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SCIENCE
February 3, 2014 | By Karen Kaplan
Americans consume too much sugar, and our collective sweet tooth is killing us. So says a study published Monday by the journal JAMA Internal Medicine. It finds that 71.4% of U.S. adults get more than the recommended 10% of their daily calories from added sugars in foods and drinks - and that higher levels of sugar consumption are correlated with higher risk of death due to cardiovascular disease. "Too much sugar does not just make us fat; it can also make us sick," Laura A. Schmidt, a professor of health policy at the UC San Francisco School of Medicine, wrote in a commentary that accompanies the study.
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SCIENCE
March 3, 2014 | By Melissa Healy
Discouraging news for diabetics who are keen to ward off memory problems and keep their brains in peak condition: New research has found that using medication to aggressively drive down blood pressure or improve lipid levels does not do more than standard therapy to stem the decline in cognition that's common among such patients. In fact, aggressively lowering systolic blood pressure may accelerate brain shrinkage, which is a hallmark of dementia, the new study found. The findings , published Monday in JAMA Internal Medicine, emerge from a large and long-running clinical trial aimed at figuring out what measures might improve the health prospects of people at highest risk of cardiovascular disease.
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SCIENCE
July 8, 2013 | By Eryn Brown
Don't expect old age to be all golf and cruises: As Americans live longer and longer, more of us should expect to suffer some sort of independence-threatening disability in the final phase of life, two new studies published online Monday suggest. "The public is bombarded with messages that frailty and disability are not inevitable, and the most popular medical personalities assail the public with health messages that healthy living will lead to a long life free of disability to the end of life," wrote UC San Francisco researcher Dr. Alexander K. Smith and colleagues, in JAMA Internal Medicine ( abstract available here )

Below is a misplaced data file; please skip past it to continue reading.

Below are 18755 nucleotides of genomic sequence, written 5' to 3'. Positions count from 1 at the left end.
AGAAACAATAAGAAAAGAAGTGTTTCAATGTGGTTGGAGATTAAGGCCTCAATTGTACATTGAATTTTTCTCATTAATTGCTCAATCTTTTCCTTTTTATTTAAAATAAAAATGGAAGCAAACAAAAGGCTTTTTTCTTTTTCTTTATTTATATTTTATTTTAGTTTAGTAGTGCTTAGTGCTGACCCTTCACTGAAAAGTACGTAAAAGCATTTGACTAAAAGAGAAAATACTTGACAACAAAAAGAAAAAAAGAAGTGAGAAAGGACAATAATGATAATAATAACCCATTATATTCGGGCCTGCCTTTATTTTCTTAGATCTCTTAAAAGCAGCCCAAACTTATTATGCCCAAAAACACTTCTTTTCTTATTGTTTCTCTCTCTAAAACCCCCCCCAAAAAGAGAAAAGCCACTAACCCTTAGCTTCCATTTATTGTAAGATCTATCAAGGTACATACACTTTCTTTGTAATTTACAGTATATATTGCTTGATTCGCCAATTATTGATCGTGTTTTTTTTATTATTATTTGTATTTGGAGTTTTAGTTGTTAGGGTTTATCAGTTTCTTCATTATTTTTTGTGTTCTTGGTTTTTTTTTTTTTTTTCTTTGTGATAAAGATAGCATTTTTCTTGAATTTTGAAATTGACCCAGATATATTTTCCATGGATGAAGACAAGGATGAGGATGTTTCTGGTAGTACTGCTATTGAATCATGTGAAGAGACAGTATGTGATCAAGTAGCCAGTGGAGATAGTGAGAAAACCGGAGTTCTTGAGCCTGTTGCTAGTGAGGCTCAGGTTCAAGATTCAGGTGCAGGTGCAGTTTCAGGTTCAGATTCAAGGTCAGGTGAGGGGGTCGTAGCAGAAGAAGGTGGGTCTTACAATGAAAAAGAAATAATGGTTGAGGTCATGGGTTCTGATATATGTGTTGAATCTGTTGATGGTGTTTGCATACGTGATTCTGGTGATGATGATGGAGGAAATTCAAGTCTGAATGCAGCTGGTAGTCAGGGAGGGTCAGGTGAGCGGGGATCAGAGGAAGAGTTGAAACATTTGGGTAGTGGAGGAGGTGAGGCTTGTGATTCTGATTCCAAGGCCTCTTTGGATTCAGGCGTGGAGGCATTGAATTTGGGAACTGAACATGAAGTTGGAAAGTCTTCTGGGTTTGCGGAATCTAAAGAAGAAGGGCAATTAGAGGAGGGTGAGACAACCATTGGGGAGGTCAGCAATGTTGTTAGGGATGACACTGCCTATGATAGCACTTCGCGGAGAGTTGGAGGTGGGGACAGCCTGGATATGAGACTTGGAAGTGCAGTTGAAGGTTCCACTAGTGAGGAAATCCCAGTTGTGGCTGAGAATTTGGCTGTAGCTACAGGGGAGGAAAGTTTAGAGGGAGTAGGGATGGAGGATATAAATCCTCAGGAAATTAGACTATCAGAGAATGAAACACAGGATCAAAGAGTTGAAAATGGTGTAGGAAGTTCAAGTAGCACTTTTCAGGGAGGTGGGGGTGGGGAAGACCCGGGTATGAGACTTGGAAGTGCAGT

SCIENCE
March 3, 2014 | By Melissa Healy
Take a deep breath, meditation enthusiasts: A new study finds that research on mindfulness meditation has yielded moderate evidence that the practice can reduce anxiety, depressive symptoms and pain, but little to no evidence that it can reduce substance abuse or improve mood, sleep or weight control. And no evidence was found that meditation programs were better than drugs, exercise or other behavioral therapies at addressing issues of mental health.  The latest word on meditation's effects comes from a meta-analysis--essentially a study of existing clinical trials that sifts, consolidates and distills their findings.
SCIENCE
March 3, 2014 | By Melissa Healy
Take a deep breath, meditation enthusiasts: A new study finds that research on mindfulness meditation has yielded moderate evidence that the practice can reduce anxiety, depressive symptoms and pain, but little to no evidence that it can reduce substance abuse or improve mood, sleep or weight control. And no evidence was found that meditation programs were better than drugs, exercise or other behavioral therapies at addressing issues of mental health.  The latest word on meditation's effects comes from a meta-analysis--essentially a study of existing clinical trials that sifts, consolidates and distills their findings.
SCIENCE
June 4, 2013 | By Karen Kaplan
Can a vegetarian diet add years to your life? A new study suggests the answer could be yes. After examining the health records of 73,308 people for an average of nearly six years, researchers discovered that vegetarians were 12% less likely to die during that period than people who ate meat more than once a week. Researchers from Loma Linda University in California recruited members of the Seventh-day Adventist Church, who are strongly encouraged to follow a vegetarian diet.
SCIENCE
March 3, 2014 | By Melissa Healy
Discouraging news for diabetics who are keen to ward off memory problems and keep their brains in peak condition: New research has found that using medication to aggressively drive down blood pressure or improve lipid levels does not do more than standard therapy to stem the decline in cognition that's common among such patients. In fact, aggressively lowering systolic blood pressure may accelerate brain shrinkage, which is a hallmark of dementia, the new study found. The findings , published Monday in JAMA Internal Medicine, emerge from a large and long-running clinical trial aimed at figuring out what measures might improve the health prospects of people at highest risk of cardiovascular disease.
NEWS
February 27, 2013 | By Eryn Brown